6. Cruise Ship Staff
This has long been a favorite job of travel-seekers because it offers excellent perks. Fresh ocean breezes, long expansive views of the horizon, a paycheck, and room and board. Just like any land-based venue that caters to tourists, cruise ships need employees to assure that visitors experience an unforgettable time. Cruise ships often hire bartenders, room attendants, servers, chefs, and just about any other service occupation. If you have excellent customer service skills and like meeting new people, a cruise ship will give you the chance to travel and make money. Check out the job listings on the website of your favorite cruise line for openings.
7. Surf Instructor
Some of the best waves are often in some of the most beautiful beach locations. Think North Shore, Oahu, Mavericks in California, or Tavarua, Fiji. If you love to surf, finding a way to surf these locales would be ideal. Become a surf instructor and you’ve found a way to finance your surf trips. There is no formal training needed, though you might want to be up to date on your CPR certification. When the waves are small you can market your skill to tourists anxious to take their first surf lesson, and when the surfing is good, well, you get to clock out for the day.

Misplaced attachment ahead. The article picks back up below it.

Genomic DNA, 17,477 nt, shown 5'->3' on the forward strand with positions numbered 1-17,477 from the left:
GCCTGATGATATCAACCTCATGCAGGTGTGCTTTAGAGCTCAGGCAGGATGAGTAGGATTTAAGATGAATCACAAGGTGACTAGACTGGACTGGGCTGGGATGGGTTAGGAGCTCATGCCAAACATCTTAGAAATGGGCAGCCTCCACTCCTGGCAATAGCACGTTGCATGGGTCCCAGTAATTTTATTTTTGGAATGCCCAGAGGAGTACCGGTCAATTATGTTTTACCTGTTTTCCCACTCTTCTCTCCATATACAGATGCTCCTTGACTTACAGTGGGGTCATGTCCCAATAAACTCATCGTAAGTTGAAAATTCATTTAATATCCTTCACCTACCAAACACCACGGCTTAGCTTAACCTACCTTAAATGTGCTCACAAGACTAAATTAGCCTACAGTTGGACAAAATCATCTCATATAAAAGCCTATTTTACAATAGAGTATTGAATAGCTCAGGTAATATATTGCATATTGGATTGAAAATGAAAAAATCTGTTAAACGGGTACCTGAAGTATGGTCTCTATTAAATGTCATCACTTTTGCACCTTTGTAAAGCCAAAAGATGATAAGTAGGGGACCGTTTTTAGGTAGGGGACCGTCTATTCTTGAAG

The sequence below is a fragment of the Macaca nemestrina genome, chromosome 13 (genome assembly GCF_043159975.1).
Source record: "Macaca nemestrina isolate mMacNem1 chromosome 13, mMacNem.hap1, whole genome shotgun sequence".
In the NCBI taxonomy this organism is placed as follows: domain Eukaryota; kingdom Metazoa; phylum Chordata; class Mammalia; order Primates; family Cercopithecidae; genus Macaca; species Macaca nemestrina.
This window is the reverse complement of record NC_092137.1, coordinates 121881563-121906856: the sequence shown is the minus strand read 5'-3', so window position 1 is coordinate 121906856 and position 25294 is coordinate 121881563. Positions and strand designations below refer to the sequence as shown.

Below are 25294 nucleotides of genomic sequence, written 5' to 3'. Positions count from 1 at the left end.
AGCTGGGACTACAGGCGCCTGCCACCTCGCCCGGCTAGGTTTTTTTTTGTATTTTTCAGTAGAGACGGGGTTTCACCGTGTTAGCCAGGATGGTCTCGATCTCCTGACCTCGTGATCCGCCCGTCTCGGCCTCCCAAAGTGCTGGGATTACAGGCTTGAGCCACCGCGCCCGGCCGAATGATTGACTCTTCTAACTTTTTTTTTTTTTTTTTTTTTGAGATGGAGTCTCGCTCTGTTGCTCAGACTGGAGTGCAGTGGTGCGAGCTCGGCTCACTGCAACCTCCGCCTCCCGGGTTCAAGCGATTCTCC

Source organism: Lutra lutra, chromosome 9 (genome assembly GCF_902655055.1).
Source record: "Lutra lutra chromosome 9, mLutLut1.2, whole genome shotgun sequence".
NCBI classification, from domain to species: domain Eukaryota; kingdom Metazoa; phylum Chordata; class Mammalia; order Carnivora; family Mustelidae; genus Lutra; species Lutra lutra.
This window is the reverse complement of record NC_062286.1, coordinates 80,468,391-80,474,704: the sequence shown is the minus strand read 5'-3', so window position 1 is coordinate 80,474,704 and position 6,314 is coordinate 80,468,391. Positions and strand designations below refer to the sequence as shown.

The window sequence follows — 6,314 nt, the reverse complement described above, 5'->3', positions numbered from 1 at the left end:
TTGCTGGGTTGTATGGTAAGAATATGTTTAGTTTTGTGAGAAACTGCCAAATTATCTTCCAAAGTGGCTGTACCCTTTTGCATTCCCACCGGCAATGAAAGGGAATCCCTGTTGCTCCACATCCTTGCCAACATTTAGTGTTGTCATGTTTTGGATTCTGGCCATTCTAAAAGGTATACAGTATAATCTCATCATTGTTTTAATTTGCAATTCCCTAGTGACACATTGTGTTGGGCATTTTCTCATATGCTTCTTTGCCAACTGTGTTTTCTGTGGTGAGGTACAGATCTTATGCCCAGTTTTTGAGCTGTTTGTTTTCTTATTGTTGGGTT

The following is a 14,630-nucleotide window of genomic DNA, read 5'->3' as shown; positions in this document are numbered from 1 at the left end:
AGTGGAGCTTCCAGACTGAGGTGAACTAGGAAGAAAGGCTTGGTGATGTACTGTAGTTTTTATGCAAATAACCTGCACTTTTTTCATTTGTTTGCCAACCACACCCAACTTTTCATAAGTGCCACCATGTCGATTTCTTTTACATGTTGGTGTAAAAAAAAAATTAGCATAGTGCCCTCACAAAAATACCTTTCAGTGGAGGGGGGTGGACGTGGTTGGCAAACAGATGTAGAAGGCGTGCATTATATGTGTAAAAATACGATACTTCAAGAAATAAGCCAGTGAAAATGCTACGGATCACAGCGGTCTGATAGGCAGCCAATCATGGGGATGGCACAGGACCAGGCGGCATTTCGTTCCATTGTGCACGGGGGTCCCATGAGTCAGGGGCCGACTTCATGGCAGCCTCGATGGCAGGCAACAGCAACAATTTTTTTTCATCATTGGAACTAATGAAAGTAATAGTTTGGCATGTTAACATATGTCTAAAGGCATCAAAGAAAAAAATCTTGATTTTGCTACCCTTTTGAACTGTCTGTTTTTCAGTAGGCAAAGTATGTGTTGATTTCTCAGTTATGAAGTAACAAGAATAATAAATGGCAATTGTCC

8. Destination Wedding Photographer
Maybe hanging around someone’s wedding and taking photos of the happy couple all day doesn’t sound like the most exciting photography gig. Then again, it all depends on where the wedding is taking place. Somebody needs to take the photos of those lucky couples who get married on the beach in Kauai, and why shouldn’t it be you? You’ve got the photography skills, the camera, and a portfolio of wedding pictures you were forced to take that time you needed money. Reinvent yourself as a destination wedding photographer and you’ll still have to hang around a wedding party, but at least it will be in some of the most desirable locations.
Sure, you are probably inundated with ads on Facebook or other sites telling you how you too can make money and travel the world as a writer, but the thing of it is, it’s true. People do it all the time. Will you get rich off of it? Probably not, but that’s never been the allure of being a writer anyway. It’s about the experience, and mostly, about the travel. You can travel, write articles on your travels, and sell those to various publications. You can also get work as a travel guide writer. You can find writer’s guidelines in books like the Writer’s Market that list the type of articles specific publications accept, and more importantly, how much they pay. Write your article, and following the guidelines, pitch it to editors. Over time you’ll be able to piece together enough money from your work to pay for your travels.
This one is by far the most open-ended option, and that’s a good thing. Likely you’ve got a skill that you don’t even know is marketable. Maybe you’re an expert at office management or bookkeeping. Find something you do now that you excel at, and offer to teach, or “consult” with organizations to show their staff how to do what you do. If you can demonstrate your proficiency in that area, you’ll have companies paying you to show them just how you do it.